A Fine Cased Pair of English Flintlock Duelling Pistols by Joseph Manton, London, c. 1814

3169 3
3169 1
3169 6

Item ref: 3169

  • London, England
  • Wood, platinum, steel, silver, brass, textile and paper
  • Pistols are 38 cm / 15 in each


Private Collection, United Kingdom
Private Collection, USA

Marked with a platinum-lined maker’s stamp

Literature:  D.H.L. Back, The Mantons 1782-1878, Norwich 1993, pp. 76, 108. W. Keith Neal & D.H.L. Back, The Manton Supplement, Tisbury 1978, p. 246. P.A. Scott-Edeson, ‘Dating the Firearms of Joseph Manton: 1792-1825’, in Canadian Journal of Arms Collecting, Vol. 38, No. 3 (August, 2000), p.76

This pair of pistols is recorded in the three most significant studies of Joseph Manton’s firearms, listed above.

A near-identical pair in their case, No. 6255 for 1814, is illustrated in Neal & Back 1967, colour plate 6 (opposite p. 224). The configuration of the case and the type of trade label in the lid are identical also. The label is in fact Joseph Manton’s third type, introduced in 1812 to reflect his patent No. 3558 for ‘Inverted Breeches and Gravitating Stops’.

The numbers which are engraved on the backs of the steels are from the serial numbering sequence of the externally contracted lock engraver, most probably William Leykauss. Leykauss engraved locks for nearly all of the leading London gunmakers of the period, a fact he attested to in the evidence he gave in the legal proceedings of Manton v. Parker, 6th July 1814: see Neal & Back 1978, pp.139-142. For a tabulation of the numbering of the steels of Joseph Manton’s flintlock firearms see Back 1993, pp. 75-6.

Joseph Manton (1766-1835) was the younger brother of the renowned gunmaker John Manton. In the course of his apprenticeship Joseph had been turned over to his brother in about 1784, serving the remainder of his apprenticeship for probably another four years. Thereafter Joseph worked initially for John before setting up on his own in Davies Street, Berkley Square, in the summer of 1791 and commencing business in the following year.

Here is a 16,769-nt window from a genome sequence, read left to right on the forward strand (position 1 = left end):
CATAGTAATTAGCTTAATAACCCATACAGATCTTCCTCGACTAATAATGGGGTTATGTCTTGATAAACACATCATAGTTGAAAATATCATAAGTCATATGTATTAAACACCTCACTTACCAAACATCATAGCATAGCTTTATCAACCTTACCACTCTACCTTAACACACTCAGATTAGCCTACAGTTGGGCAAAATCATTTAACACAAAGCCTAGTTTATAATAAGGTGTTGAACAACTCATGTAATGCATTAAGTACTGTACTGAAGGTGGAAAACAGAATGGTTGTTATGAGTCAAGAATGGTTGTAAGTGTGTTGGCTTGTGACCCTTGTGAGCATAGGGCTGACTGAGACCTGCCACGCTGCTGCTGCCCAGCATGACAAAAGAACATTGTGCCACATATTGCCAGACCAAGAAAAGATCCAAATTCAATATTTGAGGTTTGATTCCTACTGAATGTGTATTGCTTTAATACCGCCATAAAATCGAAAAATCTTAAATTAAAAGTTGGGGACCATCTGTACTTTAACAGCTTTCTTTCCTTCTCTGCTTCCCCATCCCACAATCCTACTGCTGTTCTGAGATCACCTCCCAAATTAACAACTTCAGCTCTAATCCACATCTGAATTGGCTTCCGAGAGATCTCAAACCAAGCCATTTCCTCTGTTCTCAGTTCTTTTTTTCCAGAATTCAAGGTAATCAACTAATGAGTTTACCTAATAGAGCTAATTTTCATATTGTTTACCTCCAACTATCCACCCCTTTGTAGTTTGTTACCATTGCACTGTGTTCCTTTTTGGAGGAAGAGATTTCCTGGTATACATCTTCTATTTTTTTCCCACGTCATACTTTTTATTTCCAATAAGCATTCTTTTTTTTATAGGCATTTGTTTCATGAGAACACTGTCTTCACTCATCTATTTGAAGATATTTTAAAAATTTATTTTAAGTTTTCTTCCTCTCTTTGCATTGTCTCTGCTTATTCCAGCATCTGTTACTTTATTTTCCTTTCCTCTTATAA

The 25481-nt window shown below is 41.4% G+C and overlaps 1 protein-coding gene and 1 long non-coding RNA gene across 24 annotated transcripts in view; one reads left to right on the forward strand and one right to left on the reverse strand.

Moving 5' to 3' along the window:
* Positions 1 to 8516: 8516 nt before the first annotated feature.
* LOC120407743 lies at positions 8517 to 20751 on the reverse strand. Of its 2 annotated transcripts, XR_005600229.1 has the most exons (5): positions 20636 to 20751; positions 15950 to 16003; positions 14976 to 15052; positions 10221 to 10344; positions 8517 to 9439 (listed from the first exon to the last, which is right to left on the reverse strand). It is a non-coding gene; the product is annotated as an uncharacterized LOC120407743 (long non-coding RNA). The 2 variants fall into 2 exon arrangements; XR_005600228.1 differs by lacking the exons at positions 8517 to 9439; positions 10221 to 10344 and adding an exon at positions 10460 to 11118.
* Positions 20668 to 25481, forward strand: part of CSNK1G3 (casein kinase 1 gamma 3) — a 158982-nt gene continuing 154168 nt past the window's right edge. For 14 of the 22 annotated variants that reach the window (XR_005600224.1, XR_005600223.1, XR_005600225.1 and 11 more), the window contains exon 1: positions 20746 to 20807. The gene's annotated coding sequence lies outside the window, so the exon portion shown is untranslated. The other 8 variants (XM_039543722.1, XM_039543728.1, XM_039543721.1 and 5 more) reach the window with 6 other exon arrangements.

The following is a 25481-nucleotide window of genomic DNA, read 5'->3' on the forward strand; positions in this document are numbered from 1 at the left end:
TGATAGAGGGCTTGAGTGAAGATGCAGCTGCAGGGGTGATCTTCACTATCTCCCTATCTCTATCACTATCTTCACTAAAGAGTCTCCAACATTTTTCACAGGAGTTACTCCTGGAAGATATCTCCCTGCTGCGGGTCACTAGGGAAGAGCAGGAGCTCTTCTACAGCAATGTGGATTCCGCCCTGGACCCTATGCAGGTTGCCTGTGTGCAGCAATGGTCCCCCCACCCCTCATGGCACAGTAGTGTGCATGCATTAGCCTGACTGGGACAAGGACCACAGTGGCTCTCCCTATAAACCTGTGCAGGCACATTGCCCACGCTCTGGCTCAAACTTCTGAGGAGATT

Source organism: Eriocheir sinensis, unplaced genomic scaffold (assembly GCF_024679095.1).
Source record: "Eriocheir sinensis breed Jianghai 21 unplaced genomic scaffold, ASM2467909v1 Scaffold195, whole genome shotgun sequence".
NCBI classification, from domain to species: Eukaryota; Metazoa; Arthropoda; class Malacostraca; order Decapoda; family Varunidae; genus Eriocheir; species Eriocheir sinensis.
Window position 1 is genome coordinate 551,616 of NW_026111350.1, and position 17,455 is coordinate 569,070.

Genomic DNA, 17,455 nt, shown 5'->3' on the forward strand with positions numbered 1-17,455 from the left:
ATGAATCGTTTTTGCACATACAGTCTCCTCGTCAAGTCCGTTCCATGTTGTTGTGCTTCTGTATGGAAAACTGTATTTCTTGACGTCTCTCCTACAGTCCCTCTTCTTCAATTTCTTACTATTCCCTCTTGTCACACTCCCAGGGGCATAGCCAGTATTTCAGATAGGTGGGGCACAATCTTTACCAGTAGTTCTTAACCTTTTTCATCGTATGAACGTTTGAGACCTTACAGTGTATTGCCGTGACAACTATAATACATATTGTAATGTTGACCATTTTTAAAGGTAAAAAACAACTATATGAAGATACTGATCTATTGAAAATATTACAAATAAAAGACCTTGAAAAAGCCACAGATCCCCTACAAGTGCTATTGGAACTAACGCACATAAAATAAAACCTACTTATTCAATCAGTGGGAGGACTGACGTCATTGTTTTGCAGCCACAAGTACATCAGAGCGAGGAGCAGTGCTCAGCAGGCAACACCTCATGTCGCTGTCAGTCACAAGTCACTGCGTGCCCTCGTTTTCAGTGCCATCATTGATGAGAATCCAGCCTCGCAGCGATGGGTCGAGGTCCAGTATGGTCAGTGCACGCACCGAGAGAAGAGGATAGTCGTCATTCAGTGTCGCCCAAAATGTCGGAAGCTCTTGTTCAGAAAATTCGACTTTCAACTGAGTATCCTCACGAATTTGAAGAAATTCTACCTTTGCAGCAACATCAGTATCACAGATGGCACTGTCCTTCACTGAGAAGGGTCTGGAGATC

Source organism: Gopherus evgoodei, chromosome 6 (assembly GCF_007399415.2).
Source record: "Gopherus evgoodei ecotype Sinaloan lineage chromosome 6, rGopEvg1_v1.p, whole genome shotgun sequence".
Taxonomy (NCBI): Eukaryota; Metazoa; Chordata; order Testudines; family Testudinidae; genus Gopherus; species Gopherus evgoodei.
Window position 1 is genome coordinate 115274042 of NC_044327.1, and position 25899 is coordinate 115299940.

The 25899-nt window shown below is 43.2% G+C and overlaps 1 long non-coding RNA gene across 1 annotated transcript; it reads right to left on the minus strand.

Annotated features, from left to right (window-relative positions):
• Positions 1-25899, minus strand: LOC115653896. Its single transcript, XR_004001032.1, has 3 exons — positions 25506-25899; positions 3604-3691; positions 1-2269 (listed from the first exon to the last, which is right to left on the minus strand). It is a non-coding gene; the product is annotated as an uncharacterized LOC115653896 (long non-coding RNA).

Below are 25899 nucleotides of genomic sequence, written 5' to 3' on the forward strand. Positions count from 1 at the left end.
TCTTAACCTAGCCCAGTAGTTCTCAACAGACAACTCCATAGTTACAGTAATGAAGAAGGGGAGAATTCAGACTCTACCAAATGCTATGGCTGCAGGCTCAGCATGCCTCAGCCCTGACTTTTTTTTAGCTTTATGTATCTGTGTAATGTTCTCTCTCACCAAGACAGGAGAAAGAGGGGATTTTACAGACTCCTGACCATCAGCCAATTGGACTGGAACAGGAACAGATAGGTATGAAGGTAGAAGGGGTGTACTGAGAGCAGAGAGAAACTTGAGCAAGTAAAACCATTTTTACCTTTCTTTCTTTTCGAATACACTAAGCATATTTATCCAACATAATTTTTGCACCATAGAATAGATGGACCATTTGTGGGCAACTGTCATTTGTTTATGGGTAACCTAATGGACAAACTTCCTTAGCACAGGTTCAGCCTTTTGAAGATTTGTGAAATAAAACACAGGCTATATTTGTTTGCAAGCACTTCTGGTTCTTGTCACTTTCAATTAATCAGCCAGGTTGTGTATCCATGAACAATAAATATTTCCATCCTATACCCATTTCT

These pistols have scratch rifled browned twist octagonal sighted barrels, forged by Charles Lancaster, with case-hardened recessed patent breeches, each with platinum line and touch-hole, and with platinum lined maker’s stamp. The engraved case-hardened tangs each incorporate the back-sight. The signed engraved case-hardened detented locks each have a safety-catch and rainproof pan, and the steels are each engraved ‘Joseph Manton Patent’ and numbered respectively 8028 and 8029. The figured walnut half-stocks have chequered butts, fitted with engraved blued iron mounts including, serial numbered (6255) trigger-guards, silver escutcheons, and blued trigger-plates each with pineapple finial. This pistols have horn fore-end caps and original horn-tipped ramrods, and sit in their original lined and fitted serial numbered mahogany case with accessories including associated four-way flask covered in red leather. The lid shows a trade label for 1819-20 and is fitted on the outside with flush fitting carrying handle and circular escutcheon.